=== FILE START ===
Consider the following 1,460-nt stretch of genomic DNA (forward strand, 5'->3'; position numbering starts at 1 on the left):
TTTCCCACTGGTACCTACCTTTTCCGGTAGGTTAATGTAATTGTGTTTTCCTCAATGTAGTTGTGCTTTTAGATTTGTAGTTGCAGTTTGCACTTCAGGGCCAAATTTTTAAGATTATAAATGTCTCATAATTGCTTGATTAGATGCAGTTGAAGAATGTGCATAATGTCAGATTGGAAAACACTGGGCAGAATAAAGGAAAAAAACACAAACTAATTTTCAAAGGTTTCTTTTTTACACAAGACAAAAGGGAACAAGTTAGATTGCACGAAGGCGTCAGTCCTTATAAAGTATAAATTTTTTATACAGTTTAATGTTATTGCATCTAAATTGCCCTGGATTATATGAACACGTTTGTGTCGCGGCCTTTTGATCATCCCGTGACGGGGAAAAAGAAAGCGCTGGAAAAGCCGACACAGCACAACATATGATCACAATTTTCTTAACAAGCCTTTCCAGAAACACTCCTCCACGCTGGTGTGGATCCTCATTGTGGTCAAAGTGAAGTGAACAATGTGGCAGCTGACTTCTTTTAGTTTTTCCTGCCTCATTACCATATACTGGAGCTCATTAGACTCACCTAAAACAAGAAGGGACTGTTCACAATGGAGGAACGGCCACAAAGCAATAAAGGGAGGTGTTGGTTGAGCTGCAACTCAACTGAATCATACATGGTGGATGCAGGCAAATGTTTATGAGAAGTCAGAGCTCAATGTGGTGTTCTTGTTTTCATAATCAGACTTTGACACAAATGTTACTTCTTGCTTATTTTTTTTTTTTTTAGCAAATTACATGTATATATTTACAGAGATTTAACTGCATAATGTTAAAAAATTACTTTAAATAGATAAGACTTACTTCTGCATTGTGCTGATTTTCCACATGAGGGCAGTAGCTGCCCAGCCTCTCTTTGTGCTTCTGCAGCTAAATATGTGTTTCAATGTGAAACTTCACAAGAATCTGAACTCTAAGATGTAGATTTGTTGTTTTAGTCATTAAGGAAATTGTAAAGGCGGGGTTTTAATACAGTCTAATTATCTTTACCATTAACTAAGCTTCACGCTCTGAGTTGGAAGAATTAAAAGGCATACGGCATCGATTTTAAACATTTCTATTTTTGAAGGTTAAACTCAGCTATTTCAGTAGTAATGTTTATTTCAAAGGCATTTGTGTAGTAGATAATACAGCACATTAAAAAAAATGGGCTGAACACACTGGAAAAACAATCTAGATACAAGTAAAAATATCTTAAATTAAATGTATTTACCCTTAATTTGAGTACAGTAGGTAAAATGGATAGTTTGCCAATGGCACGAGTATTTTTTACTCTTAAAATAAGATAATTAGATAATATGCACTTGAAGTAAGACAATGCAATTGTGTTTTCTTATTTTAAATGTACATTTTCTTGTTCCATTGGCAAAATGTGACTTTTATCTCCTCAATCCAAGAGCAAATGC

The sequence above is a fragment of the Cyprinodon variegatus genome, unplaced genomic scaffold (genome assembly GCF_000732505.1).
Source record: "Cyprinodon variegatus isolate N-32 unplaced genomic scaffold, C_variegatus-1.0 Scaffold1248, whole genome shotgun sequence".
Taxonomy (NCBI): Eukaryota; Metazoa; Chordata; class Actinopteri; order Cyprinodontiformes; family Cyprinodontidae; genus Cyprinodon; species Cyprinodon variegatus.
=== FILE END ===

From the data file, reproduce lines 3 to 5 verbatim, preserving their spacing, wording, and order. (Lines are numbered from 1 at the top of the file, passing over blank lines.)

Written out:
The sequence above is a fragment of the Cyprinodon variegatus genome, unplaced genomic scaffold (genome assembly GCF_000732505.1).
Source record: "Cyprinodon variegatus isolate N-32 unplaced genomic scaffold, C_variegatus-1.0 Scaffold1248, whole genome shotgun sequence".
Taxonomy (NCBI): Eukaryota; Metazoa; Chordata; class Actinopteri; order Cyprinodontiformes; family Cyprinodontidae; genus Cyprinodon; species Cyprinodon variegatus.